Ludwigia pilosa

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Ludwigia pilosa
Ludw pilo.jpg
Photo by Bob Upcavage, Atlas of Florida Vascular Plants
Scientific classification
Kingdom: Plantae
Division: Magnoliophyta - Flowering plants
Class: Magnoliopsida – Dicotyledons
Order: Myrtales
Family: Onagraceae
Genus: Ludwigia
Species: L. pilosa
Binomial name
Ludwigia pilosa
Walter
LUDW PILO dist.jpg
Natural range of Ludwigia pilosa from USDA NRCS Plants Database.

Common name: Hairy primrose-willow

Taxonomic notes

Description

“Repent or erect, usually branched, short-lived perennials, or rarely annual. Floral parts in 4-7’s; hypanthium not prolonged beyond ovary. Capsules longitudinally or poricidally multiseriate, rarely uniseriate. Most of the erect species produce basal offshoots, which have ovate to obovate leaves, in the late summer and fall. Bracteoles occur in pairs on the pedicel or stipe or on the base of the hypanthium.” [1]

"Stems erect, branched, densely pubescent, to 9 m tall. Leaves alternate, elliptic to lanceolate, pubescent, to 7.5 cm long and 13 mm wide; petioles absent or rarely to 2 mm long. Sepals 4, deltoid-ovate, ca. 4 mm long; petals usually absent. Capsules subglobose, pubescent, 3-3.8 mm long and broad; bracteoles linear, 2.5-4.2 mm long; pedicels absent or less than 1 mm long." [1]

Distribution

Ecology

Habitat

This species can be found in marshes, open meadows, seepages, cypress-gum ponds, bogs, open pinewood lands, as well as edges of hammocks in wet, peaty, loamy sand and mud. [2] It also has been observed in human disturbed areas such as lawns, ditches, clear cut pinewoods, along roadsides, edges of pine plantations, along canals, and near parking areas. [2] Associated species include Ludwigia sphaerocarpa, Cypress, Liquidambar styraciflua, Magnolia, Nyssa, Pinchkneya, Quercus, Ludwigia linearis, Ludwigia octovalvis, Carex, Juncus, Cyperus, Sagittaria, Lythrym, Boltonia, Helianthus, Taxodium, Acer, Pinus elliottii, Ludwigia microcarpa, Lycopus, Ludwigia hirtella, and Ludwigia balata. [2]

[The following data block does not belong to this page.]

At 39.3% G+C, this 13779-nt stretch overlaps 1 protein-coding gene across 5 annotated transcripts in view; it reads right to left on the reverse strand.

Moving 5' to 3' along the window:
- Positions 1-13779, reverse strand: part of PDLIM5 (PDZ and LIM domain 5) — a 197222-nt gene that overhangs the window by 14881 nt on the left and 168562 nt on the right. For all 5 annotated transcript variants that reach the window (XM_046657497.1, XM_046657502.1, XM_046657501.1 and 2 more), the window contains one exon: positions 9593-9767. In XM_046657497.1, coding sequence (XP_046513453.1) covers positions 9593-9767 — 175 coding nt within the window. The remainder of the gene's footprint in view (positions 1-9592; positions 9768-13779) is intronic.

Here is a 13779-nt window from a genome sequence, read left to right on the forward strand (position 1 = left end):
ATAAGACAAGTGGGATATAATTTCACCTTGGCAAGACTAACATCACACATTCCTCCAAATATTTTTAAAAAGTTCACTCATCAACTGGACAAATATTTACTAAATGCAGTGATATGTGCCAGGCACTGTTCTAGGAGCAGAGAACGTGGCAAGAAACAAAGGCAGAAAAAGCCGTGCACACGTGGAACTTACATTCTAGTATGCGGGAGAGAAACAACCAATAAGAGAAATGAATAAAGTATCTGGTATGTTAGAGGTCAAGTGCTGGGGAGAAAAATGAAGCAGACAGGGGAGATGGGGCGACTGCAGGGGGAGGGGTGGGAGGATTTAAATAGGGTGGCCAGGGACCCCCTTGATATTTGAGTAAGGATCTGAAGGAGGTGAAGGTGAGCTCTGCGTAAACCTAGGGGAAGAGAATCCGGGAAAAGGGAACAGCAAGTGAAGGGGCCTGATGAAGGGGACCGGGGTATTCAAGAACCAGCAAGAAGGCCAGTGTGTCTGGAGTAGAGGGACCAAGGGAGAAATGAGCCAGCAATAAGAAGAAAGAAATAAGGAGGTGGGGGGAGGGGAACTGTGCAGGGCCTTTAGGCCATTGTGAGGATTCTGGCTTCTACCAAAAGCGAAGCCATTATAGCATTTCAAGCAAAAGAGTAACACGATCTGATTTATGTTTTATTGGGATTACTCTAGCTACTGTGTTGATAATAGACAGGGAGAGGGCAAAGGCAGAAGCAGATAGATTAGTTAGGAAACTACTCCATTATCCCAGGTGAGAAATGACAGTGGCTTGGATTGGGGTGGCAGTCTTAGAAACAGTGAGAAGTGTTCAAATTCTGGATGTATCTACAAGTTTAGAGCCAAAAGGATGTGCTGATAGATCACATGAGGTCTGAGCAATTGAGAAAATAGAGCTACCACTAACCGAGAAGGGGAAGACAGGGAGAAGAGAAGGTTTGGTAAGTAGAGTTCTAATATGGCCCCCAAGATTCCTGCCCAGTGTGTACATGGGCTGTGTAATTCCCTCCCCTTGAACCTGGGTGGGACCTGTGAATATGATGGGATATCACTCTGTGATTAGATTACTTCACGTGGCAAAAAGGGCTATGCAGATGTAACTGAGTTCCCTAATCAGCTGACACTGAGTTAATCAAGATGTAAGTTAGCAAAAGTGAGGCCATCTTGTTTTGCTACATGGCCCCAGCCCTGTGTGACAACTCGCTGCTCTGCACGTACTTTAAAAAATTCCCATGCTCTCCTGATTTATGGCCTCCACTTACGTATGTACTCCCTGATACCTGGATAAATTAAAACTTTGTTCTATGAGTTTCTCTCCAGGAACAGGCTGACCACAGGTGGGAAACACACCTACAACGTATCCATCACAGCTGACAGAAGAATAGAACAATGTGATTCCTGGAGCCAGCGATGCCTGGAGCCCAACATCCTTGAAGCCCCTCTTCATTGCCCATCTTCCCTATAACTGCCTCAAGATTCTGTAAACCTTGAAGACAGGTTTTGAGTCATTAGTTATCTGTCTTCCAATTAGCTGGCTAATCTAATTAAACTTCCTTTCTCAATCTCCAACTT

Phenology

L. pilosa has been observed to flower in May and from July through October and fruit from July through November.[2][3]

Conservation and management

Cultivation and restoration

Photo Gallery

References and notes

  1. 1.0 1.1 Radford, Albert E., Harry E. Ahles, and C. Ritchie Bell. Manual of the Vascular Flora of the Carolinas. 1964, 1968. The University of North Carolina Press. 744-7. Print.
  2. 2.0 2.1 2.2 2.3 Florida State University Robert K. Godfrey Herbarium database. URL: http://herbarium.bio.fsu.edu. Last accessed: June 2014. Collectors: P. Adams, Loran C. Anderson, Robert K. Godfrey, Almut G. Jones, R. Kral, Robert L. Lazor, Sidney McDaniel, Marc Minno, Neal Morar, T. Myint, R. A. Norris, R. E. Perdue, Jr., Cecil R Slaughter, R. R. Smith, and Jean W. Wooten. States and Counties: Bay, Calhoun, Clay, Columbia, Duval, Escambia, Franklin, Gadsden, Gulf, Holmes, Jefferson, Leon, Liberty, Nassau, Okaloosa, Polk, Santa Rosa, Wakulla, Walton, and Washington. Georgia: Grady.
  3. Nelson, G. PanFlora: Plant data for the eastern United States with emphasis on the Southeastern Coastal Plains, Florida, and the Florida Panhandle. www.gilnelson.com/PanFlora/ Accessed: 12 DEC 2016